Shafilea Ahmed killing letters are fiction, court hears
A sister of Shafilea Ahmed gave a friend writings in which she spoke about "how her parents killed the teenager", a court heard today.
Mevish Ahmed, 21, was giving evidence in the trial of parents Ahmed, 52, and Farzana, 49, who deny murdering 17-year-old Shafilea at the family home in Warrington, Cheshire, in September 2003.
Cross-examined by Andrew Edis QC, for the prosecution, Miss Ahmed, who was 12 when her sister disappeared, described the papers as "free writing" and fiction.
They were written by Miss Ahmed in 2008 and given to her friend, Shahin Munir, Chester Crown Court heard.
Mr Edis asked Miss Ahmed if she was aware that Ms Munir had given the police "the letters you wrote to her about your sister's death".
The witness said: "They are not letters about my sister's death, they are free writing.
"I write fiction, I write it quite a lot.
"Me and Alesha used to write fictional things and make-believe.
"It's not necessarily associated with ourselves."
Mr Edis went on: "These pieces of paper were about your parents killing Shafilea."
Miss Ahmed replied: "Like I said, fiction writing."
Earlier in the trial, Alesha Ahmed told the jury her parents pushed Shafilea on to the settee in their house and she heard her mother say "Just finish it here" in Urdu as they forced a plastic bag into the teenager's mouth and suffocated her in front of their other children.
The couple murdered their "Westernised" daughter because they believed her conduct was bringing shame on the family, the prosecution say.
Shafilea's decomposed remains were discovered in Cumbria in February 2004 but it was not until 2010 that Alesha provided police with the "final piece of the puzzle" about her death, the trial has heard.
Mr Edis asked Miss Ahmed: "What made you want to embroider a story about this dreadful family tragedy?"
She replied: "I didn't see any harm in it."
The barrister said: "This is a story, if it had a title, it may be My Parents Killed My Sister."
"That wasn't the intention of the story," Miss Ahmed replied.
He then read out the text of the document and pointed out details which appeared to corroborate Alesha's evidence to the jury.
He also pointed out it was made "three or four" years before the older sister's statement to police.
One part read: "Alesha told her to have the drink. But why, why when she knew it was drugged?"
Mr Edis suggested the passage related to the claim, made by Alesha to the jury, that Shafilea was drugged when she was taken to Pakistan.
Miss Ahmed replied: "This is just general writing. I'm just using names. Just because a person is named it doesn't mean it's our story. That doesn't mean it is us."
Another passage said: "They treated her like s**t. (You) know what yeah, I swore on her life and lied. Something I can never turn back yeah but I regret it. I f****** do so much."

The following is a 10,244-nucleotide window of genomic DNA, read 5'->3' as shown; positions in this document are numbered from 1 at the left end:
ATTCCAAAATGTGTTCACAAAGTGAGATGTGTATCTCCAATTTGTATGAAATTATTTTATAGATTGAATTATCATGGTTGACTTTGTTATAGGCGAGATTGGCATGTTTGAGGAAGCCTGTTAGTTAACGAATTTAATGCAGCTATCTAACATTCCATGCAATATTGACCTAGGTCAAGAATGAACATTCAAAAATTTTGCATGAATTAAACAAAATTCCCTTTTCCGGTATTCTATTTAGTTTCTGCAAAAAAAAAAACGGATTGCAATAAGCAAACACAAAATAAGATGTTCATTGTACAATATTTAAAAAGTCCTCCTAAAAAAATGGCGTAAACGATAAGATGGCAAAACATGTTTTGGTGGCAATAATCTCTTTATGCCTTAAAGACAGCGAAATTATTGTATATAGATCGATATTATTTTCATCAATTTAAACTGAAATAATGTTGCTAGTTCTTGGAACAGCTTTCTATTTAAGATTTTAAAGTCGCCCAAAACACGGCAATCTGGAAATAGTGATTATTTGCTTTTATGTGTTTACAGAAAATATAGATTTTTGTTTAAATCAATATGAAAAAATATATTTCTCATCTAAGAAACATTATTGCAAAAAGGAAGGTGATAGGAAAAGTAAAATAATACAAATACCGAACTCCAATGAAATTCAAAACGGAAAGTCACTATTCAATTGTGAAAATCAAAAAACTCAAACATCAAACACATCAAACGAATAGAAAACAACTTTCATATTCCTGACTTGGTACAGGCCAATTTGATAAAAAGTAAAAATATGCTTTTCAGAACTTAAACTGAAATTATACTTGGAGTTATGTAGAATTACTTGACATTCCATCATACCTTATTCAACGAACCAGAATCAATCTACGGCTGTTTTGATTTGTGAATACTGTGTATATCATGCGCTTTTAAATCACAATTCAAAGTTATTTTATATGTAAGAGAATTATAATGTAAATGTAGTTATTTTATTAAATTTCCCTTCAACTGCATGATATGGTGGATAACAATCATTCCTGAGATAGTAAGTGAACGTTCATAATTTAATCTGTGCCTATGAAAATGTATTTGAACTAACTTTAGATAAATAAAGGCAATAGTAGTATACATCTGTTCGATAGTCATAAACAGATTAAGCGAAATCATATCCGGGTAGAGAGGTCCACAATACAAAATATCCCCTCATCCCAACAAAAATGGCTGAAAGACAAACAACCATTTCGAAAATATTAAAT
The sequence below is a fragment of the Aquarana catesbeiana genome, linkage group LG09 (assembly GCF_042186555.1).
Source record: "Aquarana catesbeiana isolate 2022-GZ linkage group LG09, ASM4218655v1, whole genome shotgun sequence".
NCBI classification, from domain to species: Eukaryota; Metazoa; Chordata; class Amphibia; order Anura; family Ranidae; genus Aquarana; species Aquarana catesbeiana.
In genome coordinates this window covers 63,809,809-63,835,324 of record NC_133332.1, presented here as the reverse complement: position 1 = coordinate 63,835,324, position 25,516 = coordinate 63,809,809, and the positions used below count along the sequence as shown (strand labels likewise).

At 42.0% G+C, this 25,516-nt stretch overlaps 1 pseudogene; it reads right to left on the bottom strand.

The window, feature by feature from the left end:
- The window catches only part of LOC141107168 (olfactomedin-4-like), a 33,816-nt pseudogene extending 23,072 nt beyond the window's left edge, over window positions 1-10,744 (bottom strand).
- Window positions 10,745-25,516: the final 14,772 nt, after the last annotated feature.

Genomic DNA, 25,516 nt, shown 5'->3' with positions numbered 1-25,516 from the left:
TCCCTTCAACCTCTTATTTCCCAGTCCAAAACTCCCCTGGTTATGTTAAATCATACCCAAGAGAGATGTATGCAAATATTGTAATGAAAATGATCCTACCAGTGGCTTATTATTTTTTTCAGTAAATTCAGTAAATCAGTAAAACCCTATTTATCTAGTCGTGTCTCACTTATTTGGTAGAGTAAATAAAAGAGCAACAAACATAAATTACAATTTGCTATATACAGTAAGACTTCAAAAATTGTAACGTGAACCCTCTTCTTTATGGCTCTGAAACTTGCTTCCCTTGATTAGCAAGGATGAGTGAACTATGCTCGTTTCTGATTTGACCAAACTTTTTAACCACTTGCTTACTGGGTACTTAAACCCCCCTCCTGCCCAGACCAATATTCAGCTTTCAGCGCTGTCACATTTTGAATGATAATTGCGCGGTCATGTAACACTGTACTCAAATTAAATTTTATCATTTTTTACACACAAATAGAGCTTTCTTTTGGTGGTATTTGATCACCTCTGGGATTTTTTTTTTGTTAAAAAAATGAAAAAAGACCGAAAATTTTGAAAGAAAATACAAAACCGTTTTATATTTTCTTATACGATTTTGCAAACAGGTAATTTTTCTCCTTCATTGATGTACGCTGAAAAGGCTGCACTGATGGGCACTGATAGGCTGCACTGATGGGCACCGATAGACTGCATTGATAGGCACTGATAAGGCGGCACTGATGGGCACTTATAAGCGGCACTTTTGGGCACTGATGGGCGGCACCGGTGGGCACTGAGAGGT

Asked whether this related to her parents asking Miss Ahmed to lie about Shafilea's disappearance, the witness denied the allegation and said: "I wrote all sorts."
Mr Edis read out: "I'm thinking it's f****** me next," and asked Miss Ahmed if she was concerned she too would be killed.
"I wasn't thinking that at all," she replied.
In a further passage read to the court, the document said: "Even when she was a kid she'd get beaten and left in cold till dad came then mum would bring her in. (Why) would you do that to a small kid?"
Mr Edis asked: "Is this about Shafilea being abused as a small child?"
"No", Miss Ahmed replied.
He went on: "Is it your evidence that in the last year of her life, your sister had been happy and had a normal relationship with her parents?"
Miss Ahmed replied: "Yes, she did."
A further document, written by Miss Ahmed and given to Ms Munir, read: "Da (sic) date and time is still in my head.
"Everyone was sat there on the couch. She didn't do nothing. Shouting, time after time. What did she do?
"That's it, space of one or two mins, gone. "She deserved it". F****** d******d, f****** d******d. I could kill him. No excuse for her....what have I done?"
Miss Ahmed told the jury it was her own handwriting but added she "couldn't remember writing half that stuff".
"Was this an account of the night Shafilea was murdered," Mr Edis asked.
"No," the sister replied.
Mr Edis said: "It looks like an allegation of murder against your parents which you then gave to Shahin."
Ms Ahmed said it was "chat".
He replied: "Very dangerous chat, given that police were investigating your parents for murder at the time."
Miss Ahmed admitted some of the content was "disturbing" and described it as "c**p", describing herself as a drama queen.
She also told the court she had been using drugs around the time the documents were written.
Mr Edis said Ms Munir was Miss Ahmed's "closest friend, someone you could confide in and trust".
He said Ms Munir told police how they met in a park where they discussed Shafilea's death but Miss Ahmed said she "didn't recall" what was said.
The trial was adjourned until tomorrow.
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